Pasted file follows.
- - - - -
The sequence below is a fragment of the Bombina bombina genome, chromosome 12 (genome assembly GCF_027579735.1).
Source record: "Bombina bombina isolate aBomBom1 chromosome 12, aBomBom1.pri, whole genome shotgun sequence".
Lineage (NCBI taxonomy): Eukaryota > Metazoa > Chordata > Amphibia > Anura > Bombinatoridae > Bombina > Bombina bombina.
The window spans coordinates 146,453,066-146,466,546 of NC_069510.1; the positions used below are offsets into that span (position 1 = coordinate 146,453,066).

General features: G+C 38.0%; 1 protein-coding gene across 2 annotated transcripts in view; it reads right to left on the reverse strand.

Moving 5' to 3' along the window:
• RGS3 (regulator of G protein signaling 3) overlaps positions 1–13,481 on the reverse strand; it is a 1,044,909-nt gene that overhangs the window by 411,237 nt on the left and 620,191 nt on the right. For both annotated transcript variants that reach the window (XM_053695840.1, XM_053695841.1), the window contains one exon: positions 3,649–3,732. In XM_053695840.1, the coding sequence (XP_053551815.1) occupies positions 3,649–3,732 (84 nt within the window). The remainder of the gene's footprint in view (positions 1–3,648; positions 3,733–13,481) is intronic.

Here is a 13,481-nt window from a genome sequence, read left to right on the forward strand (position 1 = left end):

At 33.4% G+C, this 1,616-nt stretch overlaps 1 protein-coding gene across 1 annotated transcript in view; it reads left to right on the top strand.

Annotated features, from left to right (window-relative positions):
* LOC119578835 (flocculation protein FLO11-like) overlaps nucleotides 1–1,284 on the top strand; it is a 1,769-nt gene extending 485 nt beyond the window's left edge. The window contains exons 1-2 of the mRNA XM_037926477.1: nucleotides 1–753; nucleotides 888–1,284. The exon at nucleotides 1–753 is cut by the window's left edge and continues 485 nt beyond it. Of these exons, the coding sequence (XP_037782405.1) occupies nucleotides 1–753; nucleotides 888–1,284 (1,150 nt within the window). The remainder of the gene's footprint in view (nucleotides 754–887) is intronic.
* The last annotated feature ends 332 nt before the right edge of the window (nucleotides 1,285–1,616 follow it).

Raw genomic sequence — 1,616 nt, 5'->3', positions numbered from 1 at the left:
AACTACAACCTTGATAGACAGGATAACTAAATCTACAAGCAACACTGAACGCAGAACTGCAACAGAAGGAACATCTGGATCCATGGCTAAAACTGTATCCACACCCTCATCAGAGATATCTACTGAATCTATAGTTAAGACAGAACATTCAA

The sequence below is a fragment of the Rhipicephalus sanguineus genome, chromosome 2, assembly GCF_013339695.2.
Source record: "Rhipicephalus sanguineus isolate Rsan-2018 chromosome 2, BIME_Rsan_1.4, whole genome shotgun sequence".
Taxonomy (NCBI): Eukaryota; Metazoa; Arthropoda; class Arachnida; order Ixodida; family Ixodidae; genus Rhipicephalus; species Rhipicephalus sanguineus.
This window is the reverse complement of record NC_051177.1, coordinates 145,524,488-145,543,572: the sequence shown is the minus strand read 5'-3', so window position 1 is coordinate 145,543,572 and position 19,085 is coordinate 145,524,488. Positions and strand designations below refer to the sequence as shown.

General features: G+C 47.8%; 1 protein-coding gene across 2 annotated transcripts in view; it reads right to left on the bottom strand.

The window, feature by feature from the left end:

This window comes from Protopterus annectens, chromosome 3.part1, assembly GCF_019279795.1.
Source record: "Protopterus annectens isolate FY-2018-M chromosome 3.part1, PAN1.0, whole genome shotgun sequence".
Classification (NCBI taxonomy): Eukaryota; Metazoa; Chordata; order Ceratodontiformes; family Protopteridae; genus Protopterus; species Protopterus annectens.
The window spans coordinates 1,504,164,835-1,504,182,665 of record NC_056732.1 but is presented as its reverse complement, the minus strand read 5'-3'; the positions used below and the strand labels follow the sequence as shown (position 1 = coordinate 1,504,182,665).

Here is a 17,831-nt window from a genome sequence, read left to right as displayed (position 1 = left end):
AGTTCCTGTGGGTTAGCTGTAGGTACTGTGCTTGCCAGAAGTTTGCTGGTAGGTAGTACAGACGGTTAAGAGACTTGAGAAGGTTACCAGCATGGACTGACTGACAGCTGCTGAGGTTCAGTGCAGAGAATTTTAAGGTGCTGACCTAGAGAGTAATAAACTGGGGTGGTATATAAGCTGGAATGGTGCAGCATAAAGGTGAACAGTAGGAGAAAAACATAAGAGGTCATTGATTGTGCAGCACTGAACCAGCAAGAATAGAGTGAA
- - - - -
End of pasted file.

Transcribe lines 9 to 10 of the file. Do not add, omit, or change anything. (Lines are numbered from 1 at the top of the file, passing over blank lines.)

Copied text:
At 33.4% G+C, this 1,616-nt stretch overlaps 1 protein-coding gene across 1 annotated transcript in view; it reads left to right on the top strand.

Annotated features, from left to right (window-relative positions):